6. Faith groups provide the bulk of disaster recovery, in coordination with FEMA (Paul Singer, USA Today):  “‘About 80% of all recovery happens because of non-profits, and the majority of them are faith-based,’ said Greg Forrester, CEO of the national VOAD. The money is ‘all raised by the individuals who go and serve, raised through corporate connections, raised through church connections,’ and amounts to billions of dollars worth of disaster recovery assistance, he said.”
  7. The Human Fetus Preferentially Engages with Face-like Visual Stimuli (Current Biology, Reid et al): apparently about a month and a half before birth babies can perceive faces through the uterine wall. You can read a popular summary of the research at Seeker: Human Fetuses Can See and React to Faces From Inside the Womb. I found this research both amazing and depressing. I wonder how many babies were excited to be making a new friend up until they were aborted.
  8. Harvard Calls Chelsea Manning Invite A ‘Mistake,’ Rescinds Fellowship Offer — Here’s What’s Going On (Benjamin Goggin, Digg). For a good explanation of reasons so many were opposed to this appointment, read When Transgender Trumps Treachery (James Kirchick, NY Times). Kirchick is gay, which makes his piece all the more interesting to read.

Things Glen Found Amusing

  • Magic 8 Ball (reddit)
  • Too Dumb To Understand (Dilbert)
  • A Frog Prince – Penn and Teller (Youtube)
  • Study: College Students Spend Far More Time Playing Than Studying (Megan Oprea, The Federalist): “The sad truth is that universities have begun to exist for the sake of their own existence, rather than the education of their undergrads. Meanwhile, students are taking their studies less and less seriously as they realize that they need only go through the motions to graduate and get on the job market, which is their ultimate goal. No wonder they’re spending their time on everything except their studies.” Disclaimer: yes, I know the numbers are different at Stanford. I also know you spend more time on non-academic activities than you think. #justsayin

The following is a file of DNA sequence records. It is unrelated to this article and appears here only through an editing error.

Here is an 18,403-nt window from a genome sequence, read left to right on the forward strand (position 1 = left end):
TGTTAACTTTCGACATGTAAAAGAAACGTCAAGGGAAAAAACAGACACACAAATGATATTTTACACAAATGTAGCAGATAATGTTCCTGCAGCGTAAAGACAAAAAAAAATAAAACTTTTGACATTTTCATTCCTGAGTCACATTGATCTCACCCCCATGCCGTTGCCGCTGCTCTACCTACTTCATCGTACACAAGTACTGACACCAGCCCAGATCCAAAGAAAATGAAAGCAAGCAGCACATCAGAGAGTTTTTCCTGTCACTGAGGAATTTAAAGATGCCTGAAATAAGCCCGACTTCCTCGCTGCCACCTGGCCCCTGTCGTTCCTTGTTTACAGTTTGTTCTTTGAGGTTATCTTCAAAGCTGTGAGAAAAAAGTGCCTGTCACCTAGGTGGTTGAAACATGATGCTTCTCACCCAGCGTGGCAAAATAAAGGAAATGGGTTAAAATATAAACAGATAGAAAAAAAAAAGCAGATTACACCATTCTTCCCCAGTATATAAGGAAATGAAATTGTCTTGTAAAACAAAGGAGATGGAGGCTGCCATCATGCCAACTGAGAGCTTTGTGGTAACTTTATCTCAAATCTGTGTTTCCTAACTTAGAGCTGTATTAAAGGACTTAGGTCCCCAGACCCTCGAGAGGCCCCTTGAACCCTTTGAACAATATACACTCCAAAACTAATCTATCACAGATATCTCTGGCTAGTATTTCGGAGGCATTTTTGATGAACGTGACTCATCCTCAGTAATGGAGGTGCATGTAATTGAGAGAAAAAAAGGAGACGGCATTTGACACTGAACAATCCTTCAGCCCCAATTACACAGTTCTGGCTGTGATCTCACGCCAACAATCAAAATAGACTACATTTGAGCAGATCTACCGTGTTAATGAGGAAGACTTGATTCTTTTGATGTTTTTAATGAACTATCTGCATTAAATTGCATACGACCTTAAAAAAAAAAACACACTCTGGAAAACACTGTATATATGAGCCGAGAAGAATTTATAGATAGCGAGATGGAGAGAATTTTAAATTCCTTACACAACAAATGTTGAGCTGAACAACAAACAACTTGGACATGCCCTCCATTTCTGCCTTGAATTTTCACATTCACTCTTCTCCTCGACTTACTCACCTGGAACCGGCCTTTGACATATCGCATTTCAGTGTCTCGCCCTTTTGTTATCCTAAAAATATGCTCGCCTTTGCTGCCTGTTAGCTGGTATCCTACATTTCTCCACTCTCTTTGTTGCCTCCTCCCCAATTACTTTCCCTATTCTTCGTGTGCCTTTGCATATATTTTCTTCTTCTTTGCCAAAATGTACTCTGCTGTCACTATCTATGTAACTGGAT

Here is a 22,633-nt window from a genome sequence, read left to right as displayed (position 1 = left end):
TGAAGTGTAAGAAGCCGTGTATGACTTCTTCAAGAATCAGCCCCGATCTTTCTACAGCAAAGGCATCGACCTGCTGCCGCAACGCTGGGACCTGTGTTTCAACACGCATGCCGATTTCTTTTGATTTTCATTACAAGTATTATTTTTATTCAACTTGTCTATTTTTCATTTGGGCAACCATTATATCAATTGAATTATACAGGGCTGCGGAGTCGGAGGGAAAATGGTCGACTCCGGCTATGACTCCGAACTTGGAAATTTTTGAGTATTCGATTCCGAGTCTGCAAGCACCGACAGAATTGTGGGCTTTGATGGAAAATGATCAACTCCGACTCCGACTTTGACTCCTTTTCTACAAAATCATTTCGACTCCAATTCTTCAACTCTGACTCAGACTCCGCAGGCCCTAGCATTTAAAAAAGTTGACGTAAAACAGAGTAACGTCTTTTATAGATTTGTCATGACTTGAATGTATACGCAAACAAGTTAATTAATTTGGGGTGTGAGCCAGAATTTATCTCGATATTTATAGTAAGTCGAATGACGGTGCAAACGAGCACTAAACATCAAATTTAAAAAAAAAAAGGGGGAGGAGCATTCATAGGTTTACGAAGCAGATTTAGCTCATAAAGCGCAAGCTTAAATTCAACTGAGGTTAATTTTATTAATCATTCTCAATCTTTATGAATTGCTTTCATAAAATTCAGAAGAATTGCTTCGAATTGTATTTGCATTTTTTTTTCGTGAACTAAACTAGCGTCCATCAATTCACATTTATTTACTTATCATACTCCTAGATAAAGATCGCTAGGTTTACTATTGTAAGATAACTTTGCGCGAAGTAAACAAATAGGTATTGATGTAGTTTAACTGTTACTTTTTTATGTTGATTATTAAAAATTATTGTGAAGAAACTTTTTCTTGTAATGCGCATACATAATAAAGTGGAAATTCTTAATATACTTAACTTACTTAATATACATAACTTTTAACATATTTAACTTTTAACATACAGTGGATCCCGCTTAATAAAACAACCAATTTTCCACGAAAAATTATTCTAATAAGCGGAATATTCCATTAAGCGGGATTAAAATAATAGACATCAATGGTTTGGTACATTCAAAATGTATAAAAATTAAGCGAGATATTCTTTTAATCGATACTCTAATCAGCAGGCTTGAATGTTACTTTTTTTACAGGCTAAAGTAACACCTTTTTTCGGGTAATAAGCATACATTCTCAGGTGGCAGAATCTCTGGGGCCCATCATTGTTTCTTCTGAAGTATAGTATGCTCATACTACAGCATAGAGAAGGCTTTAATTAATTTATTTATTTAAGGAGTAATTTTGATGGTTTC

Things Glen Found Interesting A While Ago

Every week I’ll highlight an older link still worth your consideration. This week we have Making Sense of the Numbers of Genesis [pdf link] (Carol Hill, Perspectives on Science and the Christian Faith): “Joseph and Joshua were each recorded as dying at age 110—a number considered ‘perfect’ by the Egyptians. In ancient Egyptian doctrine, the phrase ‘he died aged 110’ was actually an epitaph commemorating a life that had been lived selflessly and had resulted in outstanding social and moral benefit for others. And so for both Joseph and Joshua, who came out of the Egyptian culture, quoting this age was actually a tribute to their character. But, to be described as ‘dying at age 110’ bore no necessary relationship to the actual time of an individual’s life span.” You will not agree with everything in this article, but it is full of fascinating insights. (first shared in volume 51)